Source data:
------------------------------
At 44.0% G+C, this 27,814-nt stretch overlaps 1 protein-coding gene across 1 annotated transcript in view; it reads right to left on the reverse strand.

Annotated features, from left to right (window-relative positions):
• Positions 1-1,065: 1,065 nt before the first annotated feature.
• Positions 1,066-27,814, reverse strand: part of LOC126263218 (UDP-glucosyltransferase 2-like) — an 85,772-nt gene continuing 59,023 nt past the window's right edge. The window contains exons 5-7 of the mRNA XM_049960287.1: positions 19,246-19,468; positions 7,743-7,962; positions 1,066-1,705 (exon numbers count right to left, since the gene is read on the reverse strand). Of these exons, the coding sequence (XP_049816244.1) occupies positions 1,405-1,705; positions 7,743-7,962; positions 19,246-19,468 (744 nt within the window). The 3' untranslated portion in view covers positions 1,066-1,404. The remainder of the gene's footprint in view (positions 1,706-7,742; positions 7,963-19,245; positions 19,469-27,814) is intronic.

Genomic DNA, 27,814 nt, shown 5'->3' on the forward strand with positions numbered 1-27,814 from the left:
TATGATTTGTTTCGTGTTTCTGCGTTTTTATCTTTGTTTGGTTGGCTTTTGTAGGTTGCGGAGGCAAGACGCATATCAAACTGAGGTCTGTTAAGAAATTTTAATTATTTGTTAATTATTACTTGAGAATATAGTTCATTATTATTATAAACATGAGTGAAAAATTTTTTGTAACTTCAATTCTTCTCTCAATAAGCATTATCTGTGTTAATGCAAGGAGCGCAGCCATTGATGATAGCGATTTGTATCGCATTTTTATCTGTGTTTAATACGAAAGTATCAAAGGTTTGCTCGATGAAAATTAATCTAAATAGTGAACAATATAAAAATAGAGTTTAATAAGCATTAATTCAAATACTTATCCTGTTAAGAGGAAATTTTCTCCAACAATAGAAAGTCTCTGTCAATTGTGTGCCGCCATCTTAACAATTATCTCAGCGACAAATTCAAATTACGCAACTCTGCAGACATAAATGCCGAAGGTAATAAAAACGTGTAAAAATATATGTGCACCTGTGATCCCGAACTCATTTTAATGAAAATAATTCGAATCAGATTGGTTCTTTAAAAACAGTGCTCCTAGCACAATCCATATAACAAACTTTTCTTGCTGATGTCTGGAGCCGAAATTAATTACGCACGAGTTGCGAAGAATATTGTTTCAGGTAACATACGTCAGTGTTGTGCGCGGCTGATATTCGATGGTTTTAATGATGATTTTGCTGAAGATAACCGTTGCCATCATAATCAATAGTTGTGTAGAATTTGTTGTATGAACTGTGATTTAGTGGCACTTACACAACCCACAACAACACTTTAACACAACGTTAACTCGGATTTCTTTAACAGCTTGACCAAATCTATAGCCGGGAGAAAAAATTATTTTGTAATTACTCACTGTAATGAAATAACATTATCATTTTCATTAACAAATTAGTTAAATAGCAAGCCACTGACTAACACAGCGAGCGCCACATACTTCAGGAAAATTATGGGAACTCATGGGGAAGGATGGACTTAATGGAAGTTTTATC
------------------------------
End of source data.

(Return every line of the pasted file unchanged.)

At 44.0% G+C, this 27,814-nt stretch overlaps 1 protein-coding gene across 1 annotated transcript in view; it reads right to left on the reverse strand.

Annotated features, from left to right (window-relative positions):
• Positions 1-1,065: 1,065 nt before the first annotated feature.
• Positions 1,066-27,814, reverse strand: part of LOC126263218 (UDP-glucosyltransferase 2-like) — an 85,772-nt gene continuing 59,023 nt past the window's right edge. The window contains exons 5-7 of the mRNA XM_049960287.1: positions 19,246-19,468; positions 7,743-7,962; positions 1,066-1,705 (exon numbers count right to left, since the gene is read on the reverse strand). Of these exons, the coding sequence (XP_049816244.1) occupies positions 1,405-1,705; positions 7,743-7,962; positions 19,246-19,468 (744 nt within the window). The 3' untranslated portion in view covers positions 1,066-1,404. The remainder of the gene's footprint in view (positions 1,706-7,742; positions 7,963-19,245; positions 19,469-27,814) is intronic.

Genomic DNA, 27,814 nt, shown 5'->3' on the forward strand with positions numbered 1-27,814 from the left:
TATGATTTGTTTCGTGTTTCTGCGTTTTTATCTTTGTTTGGTTGGCTTTTGTAGGTTGCGGAGGCAAGACGCATATCAAACTGAGGTCTGTTAAGAAATTTTAATTATTTGTTAATTATTACTTGAGAATATAGTTCATTATTATTATAAACATGAGTGAAAAATTTTTTGTAACTTCAATTCTTCTCTCAATAAGCATTATCTGTGTTAATGCAAGGAGCGCAGCCATTGATGATAGCGATTTGTATCGCATTTTTATCTGTGTTTAATACGAAAGTATCAAAGGTTTGCTCGATGAAAATTAATCTAAATAGTGAACAATATAAAAATAGAGTTTAATAAGCATTAATTCAAATACTTATCCTGTTAAGAGGAAATTTTCTCCAACAATAGAAAGTCTCTGTCAATTGTGTGCCGCCATCTTAACAATTATCTCAGCGACAAATTCAAATTACGCAACTCTGCAGACATAAATGCCGAAGGTAATAAAAACGTGTAAAAATATATGTGCACCTGTGATCCCGAACTCATTTTAATGAAAATAATTCGAATCAGATTGGTTCTTTAAAAACAGTGCTCCTAGCACAATCCATATAACAAACTTTTCTTGCTGATGTCTGGAGCCGAAATTAATTACGCACGAGTTGCGAAGAATATTGTTTCAGGTAACATACGTCAGTGTTGTGCGCGGCTGATATTCGATGGTTTTAATGATGATTTTGCTGAAGATAACCGTTGCCATCATAATCAATAGTTGTGTAGAATTTGTTGTATGAACTGTGATTTAGTGGCACTTACACAACCCACAACAACACTTTAACACAACGTTAACTCGGATTTCTTTAACAGCTTGACCAAATCTATAGCCGGGAGAAAAAATTATTTTGTAATTACTCACTGTAATGAAATAACATTATCATTTTCATTAACAAATTAGTTAAATAGCAAGCCACTGACTAACACAGCGAGCGCCACATACTTCAGGAAAATTATGGGAACTCATGGGGAAGGATGGACTTAATGGAAGTTTTATC